Middle years


Magazine ‘The Light Pours Out of Me’

Magazine ‘Give Me Everything’

Magazine ‘Motorcade’

Magazine ‘Cut Out Shapes’

Magazine ‘Model Worker’

Magazine ‘Because You’re Frightened’

Magazine ‘Song From Under The Floorboards’


(l. to r.) John McGeogh, Dave Formula, Devoto, Barry Adamson, Devoto, Bob Dickinson

The rest of Magazine:

John McGeogh (guitarist): McGeogh left Magazine after The Correct Use of Soap album to become the guitarist for Siouxie and the Banshees during their most creative period. He quit the Banshees to join PiL, playing on their seminal Flowers of Romance album, a.o. He was later a member of The Armoury Show, a short lived band fronted by Richard Jobson of The Skids, and of Steve Strange’s supergroup Visage, as well as playing guitar on a number of other artists’ albums, including Peter Murphy, Generation X, Ultravox, Matthew Sweet, and others. He died in his sleep in 2004.

Bob Dickinson (guitarist): After departing Magazine, Dickinson gave up rock music for world sacred music, writing the book ‘Music and the Earth Spirit.’ With composer Steven Dennison, he mans the music website Text Music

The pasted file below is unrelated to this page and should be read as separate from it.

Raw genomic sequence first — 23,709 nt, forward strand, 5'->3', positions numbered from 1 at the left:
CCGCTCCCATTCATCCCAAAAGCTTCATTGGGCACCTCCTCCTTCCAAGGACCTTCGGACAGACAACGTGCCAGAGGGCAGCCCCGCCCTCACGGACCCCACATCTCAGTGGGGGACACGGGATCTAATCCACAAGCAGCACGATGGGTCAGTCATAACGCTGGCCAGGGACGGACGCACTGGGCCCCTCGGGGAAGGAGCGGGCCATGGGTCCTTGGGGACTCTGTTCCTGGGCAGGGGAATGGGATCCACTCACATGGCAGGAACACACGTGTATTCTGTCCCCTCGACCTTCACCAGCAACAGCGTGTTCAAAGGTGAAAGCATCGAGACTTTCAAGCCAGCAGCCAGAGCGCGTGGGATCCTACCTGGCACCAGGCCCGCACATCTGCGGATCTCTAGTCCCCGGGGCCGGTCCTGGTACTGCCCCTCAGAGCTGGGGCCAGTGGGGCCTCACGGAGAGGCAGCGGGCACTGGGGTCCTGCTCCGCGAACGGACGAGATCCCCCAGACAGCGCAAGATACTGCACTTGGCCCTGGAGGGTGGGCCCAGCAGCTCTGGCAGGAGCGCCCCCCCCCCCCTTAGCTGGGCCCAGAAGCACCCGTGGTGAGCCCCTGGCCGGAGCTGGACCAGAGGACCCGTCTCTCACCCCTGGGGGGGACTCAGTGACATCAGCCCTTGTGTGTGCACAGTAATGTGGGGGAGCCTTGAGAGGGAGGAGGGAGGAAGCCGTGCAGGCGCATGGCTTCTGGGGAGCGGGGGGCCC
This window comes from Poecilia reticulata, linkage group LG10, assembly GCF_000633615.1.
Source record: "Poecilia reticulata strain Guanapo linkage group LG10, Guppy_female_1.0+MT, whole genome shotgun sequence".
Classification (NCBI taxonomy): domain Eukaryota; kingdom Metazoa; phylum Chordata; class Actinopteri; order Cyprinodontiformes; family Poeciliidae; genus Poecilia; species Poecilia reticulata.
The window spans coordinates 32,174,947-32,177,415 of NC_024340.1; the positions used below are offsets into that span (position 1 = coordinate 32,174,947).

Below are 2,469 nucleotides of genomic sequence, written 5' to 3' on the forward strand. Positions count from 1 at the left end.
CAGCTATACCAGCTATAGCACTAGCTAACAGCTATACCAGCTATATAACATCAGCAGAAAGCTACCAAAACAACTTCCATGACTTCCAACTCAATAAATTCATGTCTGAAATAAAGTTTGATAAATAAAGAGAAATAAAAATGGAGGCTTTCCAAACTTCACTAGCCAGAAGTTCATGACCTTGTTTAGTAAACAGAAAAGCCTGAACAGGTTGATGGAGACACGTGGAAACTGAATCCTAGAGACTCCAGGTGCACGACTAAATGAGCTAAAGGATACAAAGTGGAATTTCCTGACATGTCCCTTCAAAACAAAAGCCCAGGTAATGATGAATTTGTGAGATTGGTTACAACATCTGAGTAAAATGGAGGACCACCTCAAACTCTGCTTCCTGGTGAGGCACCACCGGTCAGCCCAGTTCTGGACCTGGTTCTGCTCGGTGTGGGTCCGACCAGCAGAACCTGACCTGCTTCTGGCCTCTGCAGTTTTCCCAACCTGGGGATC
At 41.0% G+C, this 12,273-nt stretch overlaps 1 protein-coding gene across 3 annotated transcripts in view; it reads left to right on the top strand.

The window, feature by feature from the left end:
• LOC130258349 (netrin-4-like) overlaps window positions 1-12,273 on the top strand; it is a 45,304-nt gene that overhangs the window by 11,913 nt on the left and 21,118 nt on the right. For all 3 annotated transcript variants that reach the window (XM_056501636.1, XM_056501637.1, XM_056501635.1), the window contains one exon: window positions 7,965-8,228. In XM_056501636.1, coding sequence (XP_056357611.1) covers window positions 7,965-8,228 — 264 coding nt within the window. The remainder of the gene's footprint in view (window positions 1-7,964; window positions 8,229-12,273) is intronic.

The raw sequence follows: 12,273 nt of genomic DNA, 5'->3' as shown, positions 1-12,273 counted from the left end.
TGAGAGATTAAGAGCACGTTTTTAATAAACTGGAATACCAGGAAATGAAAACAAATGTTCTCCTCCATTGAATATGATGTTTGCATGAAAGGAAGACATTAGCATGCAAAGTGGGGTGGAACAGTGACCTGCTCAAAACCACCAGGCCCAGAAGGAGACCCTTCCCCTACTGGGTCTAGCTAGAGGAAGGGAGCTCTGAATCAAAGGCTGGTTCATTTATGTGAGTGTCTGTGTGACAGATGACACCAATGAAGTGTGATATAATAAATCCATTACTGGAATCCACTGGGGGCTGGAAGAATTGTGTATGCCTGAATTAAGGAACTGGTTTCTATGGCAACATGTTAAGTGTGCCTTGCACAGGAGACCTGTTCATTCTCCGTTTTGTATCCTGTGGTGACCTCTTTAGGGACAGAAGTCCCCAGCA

Barry Adamson (bass): After the demise of Magazine, Adamson become one of the founding members of Nick Cave and the Bad Seeds, recording and performing with them for the majority of their existence. In addition, he became a respected composer of scores for independent films and has released a number of highly acclaimed solo albums. A collection of his solo and film music, The Murky World of Barry Adamson, was released in 2000.

John Doyle (drummer): After Magazine, Doyle was briefly a member of The Armoury Show with John McGeogh. He became a widely used session musician working mostly in the traditional and contemporary Irish music field. He’s also a character actor who has appeared in a number of films, including Babe and Bliss.

Dave Formula (keyboards): Post-Magazine, Formula became the keyboardist for Ultravox during their most commercially successful period fronted by Midge Ure in the early to late 80s, and was also a member of Steve Strange’s Visage. He’s currently keyboardist for post-funk band The Finks.